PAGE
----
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Print Heroes, More From the GOA Floor and Last Words

Tuesday, February 14, 2006

Press release from the issuing company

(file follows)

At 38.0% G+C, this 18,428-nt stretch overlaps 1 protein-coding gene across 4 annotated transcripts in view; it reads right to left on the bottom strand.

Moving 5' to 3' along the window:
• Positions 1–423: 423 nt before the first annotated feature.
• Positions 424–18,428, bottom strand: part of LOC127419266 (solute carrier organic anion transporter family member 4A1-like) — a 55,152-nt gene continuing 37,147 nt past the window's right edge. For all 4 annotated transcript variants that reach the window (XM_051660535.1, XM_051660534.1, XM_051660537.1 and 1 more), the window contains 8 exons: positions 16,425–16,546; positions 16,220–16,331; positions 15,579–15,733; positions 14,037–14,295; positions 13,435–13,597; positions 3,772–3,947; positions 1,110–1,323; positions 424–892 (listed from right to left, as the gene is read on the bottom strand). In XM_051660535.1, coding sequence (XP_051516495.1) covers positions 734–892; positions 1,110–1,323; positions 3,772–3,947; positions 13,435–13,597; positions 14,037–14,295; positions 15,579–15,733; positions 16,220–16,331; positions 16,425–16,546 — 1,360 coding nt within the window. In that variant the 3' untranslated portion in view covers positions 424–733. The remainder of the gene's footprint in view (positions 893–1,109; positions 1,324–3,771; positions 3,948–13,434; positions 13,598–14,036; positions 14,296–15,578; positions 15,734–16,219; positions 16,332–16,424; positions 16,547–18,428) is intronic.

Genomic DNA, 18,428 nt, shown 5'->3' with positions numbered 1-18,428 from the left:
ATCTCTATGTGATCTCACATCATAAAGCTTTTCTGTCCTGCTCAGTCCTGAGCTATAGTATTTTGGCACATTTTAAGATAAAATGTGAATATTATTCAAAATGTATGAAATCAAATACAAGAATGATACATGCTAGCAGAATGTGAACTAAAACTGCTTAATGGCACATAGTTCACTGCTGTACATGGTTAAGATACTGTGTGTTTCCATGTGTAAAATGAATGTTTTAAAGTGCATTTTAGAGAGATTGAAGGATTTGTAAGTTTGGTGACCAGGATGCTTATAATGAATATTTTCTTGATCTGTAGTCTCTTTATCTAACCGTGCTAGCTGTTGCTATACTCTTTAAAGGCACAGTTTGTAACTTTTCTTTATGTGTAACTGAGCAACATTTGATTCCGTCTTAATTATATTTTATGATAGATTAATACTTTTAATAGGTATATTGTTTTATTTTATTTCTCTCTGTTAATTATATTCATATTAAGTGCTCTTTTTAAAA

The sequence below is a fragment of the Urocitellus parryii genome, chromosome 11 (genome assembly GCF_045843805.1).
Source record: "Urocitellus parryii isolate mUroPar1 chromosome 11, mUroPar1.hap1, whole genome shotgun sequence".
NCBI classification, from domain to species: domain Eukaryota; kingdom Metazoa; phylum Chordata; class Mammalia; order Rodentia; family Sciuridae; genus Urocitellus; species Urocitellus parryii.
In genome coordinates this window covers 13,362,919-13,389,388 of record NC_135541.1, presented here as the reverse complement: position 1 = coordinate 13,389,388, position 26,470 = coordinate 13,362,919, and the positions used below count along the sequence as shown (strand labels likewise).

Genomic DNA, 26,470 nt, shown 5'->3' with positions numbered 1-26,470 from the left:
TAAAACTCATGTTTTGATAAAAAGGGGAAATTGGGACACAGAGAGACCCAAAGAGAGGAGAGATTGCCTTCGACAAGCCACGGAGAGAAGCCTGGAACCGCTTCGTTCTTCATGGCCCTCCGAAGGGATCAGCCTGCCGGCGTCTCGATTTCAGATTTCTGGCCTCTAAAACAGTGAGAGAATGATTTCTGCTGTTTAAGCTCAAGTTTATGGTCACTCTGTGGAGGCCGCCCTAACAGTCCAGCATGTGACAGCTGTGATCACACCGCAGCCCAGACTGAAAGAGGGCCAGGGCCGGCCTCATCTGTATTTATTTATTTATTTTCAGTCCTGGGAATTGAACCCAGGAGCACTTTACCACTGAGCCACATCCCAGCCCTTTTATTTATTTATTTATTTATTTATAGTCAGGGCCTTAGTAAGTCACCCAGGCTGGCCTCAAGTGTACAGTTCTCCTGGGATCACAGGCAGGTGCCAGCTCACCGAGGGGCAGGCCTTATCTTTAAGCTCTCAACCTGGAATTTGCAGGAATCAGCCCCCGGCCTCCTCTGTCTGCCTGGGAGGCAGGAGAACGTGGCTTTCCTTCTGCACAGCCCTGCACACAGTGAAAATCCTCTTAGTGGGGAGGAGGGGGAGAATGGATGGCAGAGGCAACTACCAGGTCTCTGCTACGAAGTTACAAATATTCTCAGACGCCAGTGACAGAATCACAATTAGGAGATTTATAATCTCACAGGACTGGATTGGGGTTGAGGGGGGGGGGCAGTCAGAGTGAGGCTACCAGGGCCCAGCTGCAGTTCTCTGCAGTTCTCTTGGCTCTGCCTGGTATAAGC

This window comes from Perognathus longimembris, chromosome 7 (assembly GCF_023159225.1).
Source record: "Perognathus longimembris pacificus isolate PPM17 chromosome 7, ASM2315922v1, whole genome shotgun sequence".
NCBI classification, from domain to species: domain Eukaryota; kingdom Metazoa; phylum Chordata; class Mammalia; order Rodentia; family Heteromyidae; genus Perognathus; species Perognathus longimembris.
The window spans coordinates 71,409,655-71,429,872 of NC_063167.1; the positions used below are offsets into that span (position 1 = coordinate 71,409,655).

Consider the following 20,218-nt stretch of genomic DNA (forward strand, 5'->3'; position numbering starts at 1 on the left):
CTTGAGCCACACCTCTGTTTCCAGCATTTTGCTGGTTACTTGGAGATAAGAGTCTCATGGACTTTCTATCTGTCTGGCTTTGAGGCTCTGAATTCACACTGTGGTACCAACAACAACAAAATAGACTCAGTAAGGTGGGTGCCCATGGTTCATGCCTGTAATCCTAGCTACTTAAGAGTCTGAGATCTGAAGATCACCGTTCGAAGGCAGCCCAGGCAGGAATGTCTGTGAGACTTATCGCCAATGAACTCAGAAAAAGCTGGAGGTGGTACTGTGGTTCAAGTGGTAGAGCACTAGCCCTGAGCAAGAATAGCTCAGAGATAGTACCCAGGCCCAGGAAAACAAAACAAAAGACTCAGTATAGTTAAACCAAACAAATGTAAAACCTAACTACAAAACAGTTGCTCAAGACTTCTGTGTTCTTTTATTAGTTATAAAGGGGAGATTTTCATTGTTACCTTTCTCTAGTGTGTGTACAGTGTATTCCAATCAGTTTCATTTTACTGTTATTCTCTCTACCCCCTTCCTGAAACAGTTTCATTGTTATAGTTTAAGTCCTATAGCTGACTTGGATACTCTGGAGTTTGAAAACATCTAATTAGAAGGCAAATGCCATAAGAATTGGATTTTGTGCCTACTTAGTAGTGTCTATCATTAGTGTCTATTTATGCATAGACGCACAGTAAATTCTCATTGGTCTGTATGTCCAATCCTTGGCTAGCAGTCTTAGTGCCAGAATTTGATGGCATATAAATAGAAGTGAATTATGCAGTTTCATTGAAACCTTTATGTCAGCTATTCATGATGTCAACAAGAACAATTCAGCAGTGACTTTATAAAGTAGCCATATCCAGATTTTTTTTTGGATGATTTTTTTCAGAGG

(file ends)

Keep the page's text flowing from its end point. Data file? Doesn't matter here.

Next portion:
By Noel Ward, Managing Editor, Trade Show Coverage One of the highlights at Graphics of the Americas is the annual GALA honoring the achievements of individuals who exemplify commitment to the industry in both North and Latin America. The GALA (Graphic Arts Leaders of the Americas) award is presented jointly each year by PIA affiliates in the United States and Confederación Latinoamericana de la Industria Gráfica (ConLatinGraf), symbolizing not only industry excellence but also the linking of the Americas and two major industry associations. This year, the black tie, invitation-only event on Friday night hosted hundreds of industry leaders and guests to recognize Fernando Leiro, Director of Artes Graficas Modernas S.A., and John Wurst, Chairman of Henry Wurst, Inc. Based in Buenos Aires, Artes Graficas Modernas is a major commercial printer in Argentina, and is the first integrated company in Latin America that prints self-adhesive labels and promotional, specials and innovative products, and authenticity-security systems. Some of these are able to be developed due to AGM's ability to produce its own self-adhesive materials, with first level technology that produces and prints siliconized, adhesive plastic films without depending on international or national suppliers. AGM also develops and manufactures labeling machines, making it unique in its ability to provide a complete range of products and services that support its print customers as well as other print providers. Be sure to check out AGM's website, it's amazing to see all this company does. Mr. Leiro began as a letterpress printer in 1963 and grew the business in the eighties and nineties to what it is today. Throughout his career he has been committed to education and has provided continuous and unconditional support of the Gutenberg Foundation, an institute specializing in graphic industry education. Established in 1937, Henry Wurst, Inc. is one of the United States' largest providers of printing and communications services. Listed annually among the top 100 printers in the U.S., the Henry Wurst, family of companies includes six facilities in Missouri, North Carolina and Colorado, serving the business community from Fortune 500 companies to small businesses, the graphic arts community and advertising agencies. John Wurst has been chairman of the National Advisory Council for Printing Education at Pittsburgh State University, continually involved with the Graphic Arts Technical Foundation, Printing Industries of America, and the National Scholarship Trust. He is a member of NAPL's Soderstrom Society, PIA's Ash Khan Society, and in 2002 was Kansas City's Man of the Year and recipient of the Lewis Memorial Lifetime Achievement Award. The Hurtado Trophy The awards didn't stop with the GALA. For the first time, a North American leader was honored with the Benjamin Hurtado Award Trophy, given in homage to ConLatinGraf's first president, Benjamin Hurtado Echiverria. This year, Printing Association of Florida president Mike Streibig, became the first North American to receive this prestigious award. When presenting the award to Streibig, Jose Luis Zamora, vice president of ConLatinGraf said, "While Michael is not Latin American by birth, in his heart and in this industry, he is truly a Latin American leader." Mike Streibig was humbled and honored by the award, and when we had breakfast on Sunday, he was still grinning at this well-deserved recognition of his work with graphic arts in all the Americas. Meanwhile, Back on the Show Floor. . . Saturday was another busy day, despite some torrential rains from a cold front passing through the area. The vendors I spoke with told me how pleased they were with the show and the leads they were getting from both U.S., Caribbean, and Latin American customers. It was indicative of the energy, optimism and enthusiasm that is spreading through the industry. John Parsons, Director of Marketing Communications at CGS Publishing Technologies said, "The show has been a big success for us. Our new Latin American division is seeing a big increase in customers from their region." CGS, maker of the ORIS color proofing system was showing the latest version of its Color Tuner 5.2 for Windows, scheduled for release by the end of this month. It offers precise control of spot colors, Generic Output Profile support, new soft proofing features, and faster automatic color matching and calibration. According to CGS, the new version continues their practice of adding direct support for new measurement and output devices. For example, GretagMacbeth’s iO device for the Eye-One spectrophotometer is fully supported for linearization as well as automatic color matching and device calibration. And for all devices, the speed of color matching and calibration has been improved, both in calculation speed and in the product’s software wizards. Lasermax Roll Systems took advantage of the presence of the Xplor conference taking place with GOA to unveil a pair of solutions for monitoring image quality and data integrity of high-speed continuous digital printer output. MICRcheck in-line MICR verifier provides assurance of MICR print quality to organizations printing large volumes of checks on high-speed continuous digital printers. Because verification can be completed in under a minute, testing frequency can be increased, raising the level of quality assurance. Web Vision monitors image quality, data integrity and workflow processes directly in-line after a continuous web digital printer, so that issues can be addressed immediately. Using state-of-the-art cameras to scan the full width of the web, Web Vision is able to capture very large, high-resolution images of printed output. Both products should be very attractive to service bureaus and data centers, many of which are facing increasingly demanding SLAs (Service Level Agreements) and can ill afford printer downtime while jobs are checked and verified. Stuff I Missed and Forgot to Mention Doing a show and conference solo tends to overload the buffer in my aging brain so a couple of things that I meant to mention earlier fell through the cracks. Xerox announced but didn’t show its new continuous-feed duplex printer, the Xerox 495. The single box machine is aimed at printers who want to transition from cut-sheet to continuous feed but need a compact design. In an technology switch for Xerox, it uses flash fusing instead of heat and pressure to create an image on the paper, opening up a new range of substrates for more flexibility. Right now it's only available in the Asia-Pacific, Europe, Argentina and Chile. The rest of us get it by mid-year. Barr Systems was showing great reporting system called Rover (yes, like the dog's name) that aids compliance with SOX and HIPPA requirements without a lot of specialized training and IT overhead. It handles forms, spreadsheets, reports, and more, all Web-based and highly secure. And for My Last Words. . . GOA is the most unique show in the industry. It is regional, yet international at the same time. And because a large proportion of the attendees are from smaller markets than the U.S., their shops are also smaller which drives some of the flavor of the show. In some ways I am reminded of other U.S. shows of a dozen or more years ago, when there were more medium and small shops around. But when you look at the overall print market in the U.S. the Caribbean, and Latin America, it's really the small- to medium-size shops and in-plants that produce the majority of the jobs being printed. Given those demographics, the products and services vendors bring to Miami primarily target these small to medium businesses but there's still plenty to interest large print operations. So whether it is a small label press like the Degrava DP-8500, new wide format units like the HP 9000 or Xerox 6204, new offset presses from Hamada, Ryobi, or Shinohara or any other equipment or software on display, there was a lot of real interest on the floor in Miami Beach. You could tell by the "Sold To" signs being hung on all kinds of devices that deals were being cut and equipment was being sold. As at other shows, the interest in digital printing has continued to grow at GOA. It is the "now" technology and it is being adopted fast. There were steady crowds at HP, Kodak, Nipson, and Xerox, all of whom reported many good leads. As the products have become more stable and reliable, print providers recognize that their small to medium shops can make money and grow their businesses with digital printing. The same goes for pre-press and post press technology and equipment. For example, Pitney Bowes didn't show up with their heavy iron but with affordable table-top machines that let smaller shops add mailing to their services and better fill customers' needs. The seven articles I've written on GOA-06 only scratched the surface of the new products being announced in Miami. Some were big, others were small, but all were important to the companies making them, and more important to the attendees who come to shows to see new things. The official numbers from the show aren't in yet, but between aggressive marketing and the lift from Xplor's 1,728 attendees, GOA saw a double-digit jump in attendance this year, following another double-digit year in 2005. With many other print trade shows on the ropes or even extinct, this is a very positive start to 2006, not just for GOA/Xplor but for the entire graphic arts industry. With the new conference tracks, higher energy, and vendors using it as a platform to bring new products to market, I'm looking forward to being back in Miami Beach March 2-4, 2007 for next year's Graphics of the Americas. But now that it's over I think I really need a Mojito. With a Cuban coffee chaser.